Authors
Max Kölbel
University of Vienna
Abstract
David Lewis has tried to explain what it is for a possible language to be the actual language of a population in terms of his game-theoretical notion of a convention. This explanation of the actual language relation is re-evaluated in the light of some typical episodes of linguistic communication, and it is argued that speakers of a language do not generally stand in the actual language relation to that language if the actual language relation is explicated in Lewis's way. In order to avoid these counterexamples, an alternative account of the actual language relation is proposed which makes use of Lewis's notion of convention in a different way.
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DOI 10.1080/002017498321788
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References found in this work BETA

Convention: A Philosophical Study.David Kellogg Lewis - 1969 - Cambridge, MA, USA: Wiley-Blackwell.
Languages and Language.David K. Lewis - 1975 - In Keith Gunderson (ed.), Minnesota Studies in the Philosophy of Science. University of Minnesota Press. pp. 3-35.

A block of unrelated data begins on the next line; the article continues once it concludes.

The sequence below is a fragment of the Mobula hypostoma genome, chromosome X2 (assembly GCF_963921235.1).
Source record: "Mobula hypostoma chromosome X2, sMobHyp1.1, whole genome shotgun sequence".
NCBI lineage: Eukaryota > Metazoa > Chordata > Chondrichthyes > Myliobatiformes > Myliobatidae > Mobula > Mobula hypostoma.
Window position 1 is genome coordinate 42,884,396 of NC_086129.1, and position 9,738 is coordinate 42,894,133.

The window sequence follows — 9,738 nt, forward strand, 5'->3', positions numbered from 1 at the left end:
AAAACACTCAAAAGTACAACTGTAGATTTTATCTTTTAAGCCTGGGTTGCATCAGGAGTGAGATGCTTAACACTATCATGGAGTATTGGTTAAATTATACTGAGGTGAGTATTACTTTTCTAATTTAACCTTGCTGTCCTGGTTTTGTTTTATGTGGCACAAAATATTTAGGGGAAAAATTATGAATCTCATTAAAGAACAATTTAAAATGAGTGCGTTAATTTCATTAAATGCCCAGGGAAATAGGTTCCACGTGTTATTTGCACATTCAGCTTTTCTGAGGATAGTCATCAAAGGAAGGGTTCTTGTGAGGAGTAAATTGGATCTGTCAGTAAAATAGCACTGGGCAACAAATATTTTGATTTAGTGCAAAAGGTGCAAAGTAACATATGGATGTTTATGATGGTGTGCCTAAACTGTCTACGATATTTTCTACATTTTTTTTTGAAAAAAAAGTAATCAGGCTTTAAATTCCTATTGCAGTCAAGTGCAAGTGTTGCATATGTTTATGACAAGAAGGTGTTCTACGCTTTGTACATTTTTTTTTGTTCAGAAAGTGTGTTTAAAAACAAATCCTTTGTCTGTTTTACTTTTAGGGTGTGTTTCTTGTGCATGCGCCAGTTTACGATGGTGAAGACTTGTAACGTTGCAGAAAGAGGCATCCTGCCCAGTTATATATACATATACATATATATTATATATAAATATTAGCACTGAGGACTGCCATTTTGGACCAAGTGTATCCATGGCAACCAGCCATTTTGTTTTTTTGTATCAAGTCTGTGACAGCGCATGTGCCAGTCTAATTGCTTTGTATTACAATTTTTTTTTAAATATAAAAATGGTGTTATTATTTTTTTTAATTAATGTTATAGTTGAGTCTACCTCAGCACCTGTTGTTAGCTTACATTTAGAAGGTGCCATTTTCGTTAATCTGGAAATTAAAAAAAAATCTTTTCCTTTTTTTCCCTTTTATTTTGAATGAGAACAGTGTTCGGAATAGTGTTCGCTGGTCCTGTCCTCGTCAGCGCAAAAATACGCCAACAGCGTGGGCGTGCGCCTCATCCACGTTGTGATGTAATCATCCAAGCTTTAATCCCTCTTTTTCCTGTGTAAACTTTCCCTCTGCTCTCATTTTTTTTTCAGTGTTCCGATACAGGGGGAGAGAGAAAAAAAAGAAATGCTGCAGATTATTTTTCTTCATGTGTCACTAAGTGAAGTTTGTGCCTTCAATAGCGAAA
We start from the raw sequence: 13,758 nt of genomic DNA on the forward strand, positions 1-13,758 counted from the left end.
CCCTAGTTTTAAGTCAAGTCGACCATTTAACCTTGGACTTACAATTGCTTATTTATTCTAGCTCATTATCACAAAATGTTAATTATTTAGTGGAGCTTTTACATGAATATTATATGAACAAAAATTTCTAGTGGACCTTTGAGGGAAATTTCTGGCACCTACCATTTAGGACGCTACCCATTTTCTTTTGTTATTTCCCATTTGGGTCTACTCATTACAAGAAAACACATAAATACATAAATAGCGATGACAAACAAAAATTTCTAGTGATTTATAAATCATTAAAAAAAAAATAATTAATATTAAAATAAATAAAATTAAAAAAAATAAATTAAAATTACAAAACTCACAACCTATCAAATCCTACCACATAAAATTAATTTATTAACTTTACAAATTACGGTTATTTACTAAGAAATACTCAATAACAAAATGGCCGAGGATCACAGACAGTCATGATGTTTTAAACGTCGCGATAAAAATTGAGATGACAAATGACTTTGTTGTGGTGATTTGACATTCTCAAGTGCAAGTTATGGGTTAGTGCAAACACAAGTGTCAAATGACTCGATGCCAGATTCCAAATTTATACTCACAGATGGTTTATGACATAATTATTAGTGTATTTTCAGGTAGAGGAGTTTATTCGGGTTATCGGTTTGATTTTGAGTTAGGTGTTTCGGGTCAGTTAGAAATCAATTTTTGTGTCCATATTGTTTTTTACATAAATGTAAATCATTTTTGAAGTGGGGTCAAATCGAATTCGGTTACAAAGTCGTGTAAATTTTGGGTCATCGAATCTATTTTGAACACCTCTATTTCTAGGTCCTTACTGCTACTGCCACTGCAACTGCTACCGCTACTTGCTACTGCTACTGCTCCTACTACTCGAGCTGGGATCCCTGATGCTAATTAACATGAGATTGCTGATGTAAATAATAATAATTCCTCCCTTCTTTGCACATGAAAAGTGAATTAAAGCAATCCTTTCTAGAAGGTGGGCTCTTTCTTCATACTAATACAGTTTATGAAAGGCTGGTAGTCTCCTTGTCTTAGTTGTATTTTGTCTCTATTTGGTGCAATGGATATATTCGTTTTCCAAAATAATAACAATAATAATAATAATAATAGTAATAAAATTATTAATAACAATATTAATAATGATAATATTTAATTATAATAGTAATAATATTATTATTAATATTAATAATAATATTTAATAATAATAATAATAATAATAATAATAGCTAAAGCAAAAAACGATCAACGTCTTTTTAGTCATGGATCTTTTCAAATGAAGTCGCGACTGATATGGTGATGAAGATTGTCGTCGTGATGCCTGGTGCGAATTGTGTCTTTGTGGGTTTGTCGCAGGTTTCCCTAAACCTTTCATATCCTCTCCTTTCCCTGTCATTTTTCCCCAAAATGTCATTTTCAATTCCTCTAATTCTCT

Utterer's Meaning, Sentence-Meaning, and Word-Meaning.H. P. Grice - 1968 - Foundations of Language 4 (3):225-242.
Mood and Language-Game.Erik Stenius - 1967 - Synthese 17 (1):254 - 274.
Meaning, Communication, and Knowledge.John McDowell - 1980 - In Z. Van Straaten (ed.), Philosophical Subjects. Oxford University Press. pp. 1.

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Citations of this work BETA

Convention.Michael Rescorla - 2008 - Stanford Encyclopedia of Philosophy.
Use Theories of Meaning.Marc Staudacher - 2010 - Dissertation, University of Amsterdam

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